Dana Dovey: Coffee Drinkers Rejoice! Your Cup Of Joe Can Prevent Death From Liver Disease

Chris Weller: Electric 'Thinking Cap' Puts Your Brain Power Into High Gear

The Kosher Gourmet by Marlene Parrish A gift of hazelnuts keeps giving --- for a variety of nutty recipes: Entree, side, soup, dessert

April 4, 2014

Rabbi David Gutterman: The Word for Nothing Means Everything

Charles Krauthammer: Kerry's folly, Chapter 3

Amy Peterson: A life of love: How to build lasting relationships with your children

John Ericson: Older Women: Save Your Heart, Prevent Stroke Don't Drink Diet

John Ericson: Why 50 million Americans will still have spring allergies after taking meds

Cameron Huddleston: Best and Worst Buys of April 2014

Stacy Rapacon: Great Mutual Funds for Young Investors

Sarah Boesveld: Teacher keeps promise to mail thousands of former students letters written by their past selves

The Kosher Gourmet by Sharon Thompson Anyone can make a salad, you say. But can they make a great salad? (SECRETS, TESTED TECHNIQUES + 4 RECIPES, INCLUDING DRESSINGS)

April 2, 2014

Paul Greenberg: Death and joy in the spring

Dan Barry: Should South Carolina Jews be forced to maintain this chimney built by Germans serving the Nazis?

Mayra Bitsko: Save me! An alien took over my child's personality

Frank Clayton: Get happy: 20 scientifically proven happiness activities

Susan Scutti: It's Genetic! Obesity and the 'Carb Breakdown' Gene

Lecia Bushak: Why Hand Sanitizer May Actually Harm Your Health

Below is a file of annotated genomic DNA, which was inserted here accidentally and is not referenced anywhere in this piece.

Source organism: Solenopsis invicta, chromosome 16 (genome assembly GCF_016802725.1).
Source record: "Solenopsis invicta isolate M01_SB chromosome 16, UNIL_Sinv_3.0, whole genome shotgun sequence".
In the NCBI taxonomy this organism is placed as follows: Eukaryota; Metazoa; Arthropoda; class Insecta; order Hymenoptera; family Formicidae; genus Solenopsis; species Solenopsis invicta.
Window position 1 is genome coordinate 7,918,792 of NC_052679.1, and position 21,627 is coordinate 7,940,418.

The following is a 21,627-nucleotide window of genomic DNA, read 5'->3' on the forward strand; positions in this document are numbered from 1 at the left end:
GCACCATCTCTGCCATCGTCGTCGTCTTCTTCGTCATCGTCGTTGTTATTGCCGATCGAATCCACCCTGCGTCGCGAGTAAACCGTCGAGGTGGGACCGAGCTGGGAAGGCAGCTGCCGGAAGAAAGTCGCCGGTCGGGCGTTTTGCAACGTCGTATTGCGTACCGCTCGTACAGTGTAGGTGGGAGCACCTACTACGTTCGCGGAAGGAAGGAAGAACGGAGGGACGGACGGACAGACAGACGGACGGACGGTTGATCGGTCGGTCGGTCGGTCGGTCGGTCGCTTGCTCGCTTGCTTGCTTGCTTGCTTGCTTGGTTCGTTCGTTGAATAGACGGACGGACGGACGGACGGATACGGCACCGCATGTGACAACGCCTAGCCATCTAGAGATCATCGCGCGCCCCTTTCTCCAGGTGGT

Stacy Rapacon: Great Funds You Can Own for $500 or Less

Cameron Huddleston: 7 Ways to Save on Home Decor

The Kosher Gourmet by Steve Petusevsky Exploring ingredients as edible-stuffed containers (TWO RECIPES + TIPS & TECHINQUES)

Jewish World Review April 24, 2008 19 Nissan 5768

Education lessons we left behind

By George Will


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http://www.JewishWorldReview.com | If an unfriendly power had attempted to impose on America the mediocre educational performance that exists today, we might well have viewed it as an act of war.
      — "A Nation at Risk" (1983)


Let us limp down memory lane to mark this week's melancholy 25th anniversary of a national commission's report that galvanized Americans to vow to do better. Today the nation still ignores what had been learned years before 1983.


Sen. Daniel Patrick Moynihan once puckishly said that data indicated that the leading determinant of the quality of public schools, measured by standardized tests, was the schools' proximity to Canada. He meant that the geographic correlation was stronger than the correlation between high test scores and high per-pupil expenditures.


Moynihan also knew that schools cannot compensate for the disintegration of families and hence communities — the primary transmitters of social capital. No reform can enable schools to cope with the 36.9 percent of all children and 69.9 percent of black children today born out of wedlock, which means, among many other things, a continually renewed cohort of unruly adolescent males.


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Chester Finn, a former Moynihan aide, notes in his splendid new memoir ("Troublemaker: A Personal History of School Reform Since Sputnik") that during the Depression-era job scarcity, high schools were used to keep students out of the job market, shunting many into nonacademic classes. By 1961, those classes had risen to 43 percent of all those taken by students. After 1962, when New York City signed the nation's first collective bargaining contract with teachers, teachers began changing from members of a respected profession into just another muscular faction fighting for more government money. Between 1975 and 1980 there were a thousand strikes involving a million teachers whose salaries rose as students' scores on standardized tests declined.